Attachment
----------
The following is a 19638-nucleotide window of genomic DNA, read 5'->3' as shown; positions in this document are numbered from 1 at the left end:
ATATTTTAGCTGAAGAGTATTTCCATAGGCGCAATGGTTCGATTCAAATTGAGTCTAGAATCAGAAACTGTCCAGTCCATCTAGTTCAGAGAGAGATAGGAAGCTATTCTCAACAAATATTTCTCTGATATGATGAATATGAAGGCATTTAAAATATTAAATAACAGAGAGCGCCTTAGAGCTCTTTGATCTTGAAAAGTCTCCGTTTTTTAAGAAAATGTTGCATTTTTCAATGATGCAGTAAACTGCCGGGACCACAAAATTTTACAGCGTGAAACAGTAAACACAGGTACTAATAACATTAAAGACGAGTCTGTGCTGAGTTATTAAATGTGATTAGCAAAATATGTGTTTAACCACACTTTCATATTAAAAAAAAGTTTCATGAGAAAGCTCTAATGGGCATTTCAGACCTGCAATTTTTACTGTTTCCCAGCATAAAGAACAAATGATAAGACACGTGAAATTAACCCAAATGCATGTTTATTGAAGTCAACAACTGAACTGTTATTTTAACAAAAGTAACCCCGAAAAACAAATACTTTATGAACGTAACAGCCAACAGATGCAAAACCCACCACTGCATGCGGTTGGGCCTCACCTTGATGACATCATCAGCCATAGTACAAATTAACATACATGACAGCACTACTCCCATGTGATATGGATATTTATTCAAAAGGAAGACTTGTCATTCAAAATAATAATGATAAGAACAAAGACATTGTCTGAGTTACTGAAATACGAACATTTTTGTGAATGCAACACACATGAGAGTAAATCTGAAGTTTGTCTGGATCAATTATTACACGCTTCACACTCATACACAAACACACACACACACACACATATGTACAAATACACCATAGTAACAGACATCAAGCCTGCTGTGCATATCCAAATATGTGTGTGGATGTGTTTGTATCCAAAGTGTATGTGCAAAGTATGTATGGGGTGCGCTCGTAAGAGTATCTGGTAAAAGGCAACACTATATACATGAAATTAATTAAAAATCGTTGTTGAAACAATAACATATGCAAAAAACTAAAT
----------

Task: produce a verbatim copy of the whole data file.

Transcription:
The following is a 19638-nucleotide window of genomic DNA, read 5'->3' as shown; positions in this document are numbered from 1 at the left end:
ATATTTTAGCTGAAGAGTATTTCCATAGGCGCAATGGTTCGATTCAAATTGAGTCTAGAATCAGAAACTGTCCAGTCCATCTAGTTCAGAGAGAGATAGGAAGCTATTCTCAACAAATATTTCTCTGATATGATGAATATGAAGGCATTTAAAATATTAAATAACAGAGAGCGCCTTAGAGCTCTTTGATCTTGAAAAGTCTCCGTTTTTTAAGAAAATGTTGCATTTTTCAATGATGCAGTAAACTGCCGGGACCACAAAATTTTACAGCGTGAAACAGTAAACACAGGTACTAATAACATTAAAGACGAGTCTGTGCTGAGTTATTAAATGTGATTAGCAAAATATGTGTTTAACCACACTTTCATATTAAAAAAAAGTTTCATGAGAAAGCTCTAATGGGCATTTCAGACCTGCAATTTTTACTGTTTCCCAGCATAAAGAACAAATGATAAGACACGTGAAATTAACCCAAATGCATGTTTATTGAAGTCAACAACTGAACTGTTATTTTAACAAAAGTAACCCCGAAAAACAAATACTTTATGAACGTAACAGCCAACAGATGCAAAACCCACCACTGCATGCGGTTGGGCCTCACCTTGATGACATCATCAGCCATAGTACAAATTAACATACATGACAGCACTACTCCCATGTGATATGGATATTTATTCAAAAGGAAGACTTGTCATTCAAAATAATAATGATAAGAACAAAGACATTGTCTGAGTTACTGAAATACGAACATTTTTGTGAATGCAACACACATGAGAGTAAATCTGAAGTTTGTCTGGATCAATTATTACACGCTTCACACTCATACACAAACACACACACACACACACATATGTACAAATACACCATAGTAACAGACATCAAGCCTGCTGTGCATATCCAAATATGTGTGTGGATGTGTTTGTATCCAAAGTGTATGTGCAAAGTATGTATGGGGTGCGCTCGTAAGAGTATCTGGTAAAAGGCAACACTATATACATGAAATTAATTAAAAATCGTTGTTGAAACAATAACATATGCAAAAAACTAAAT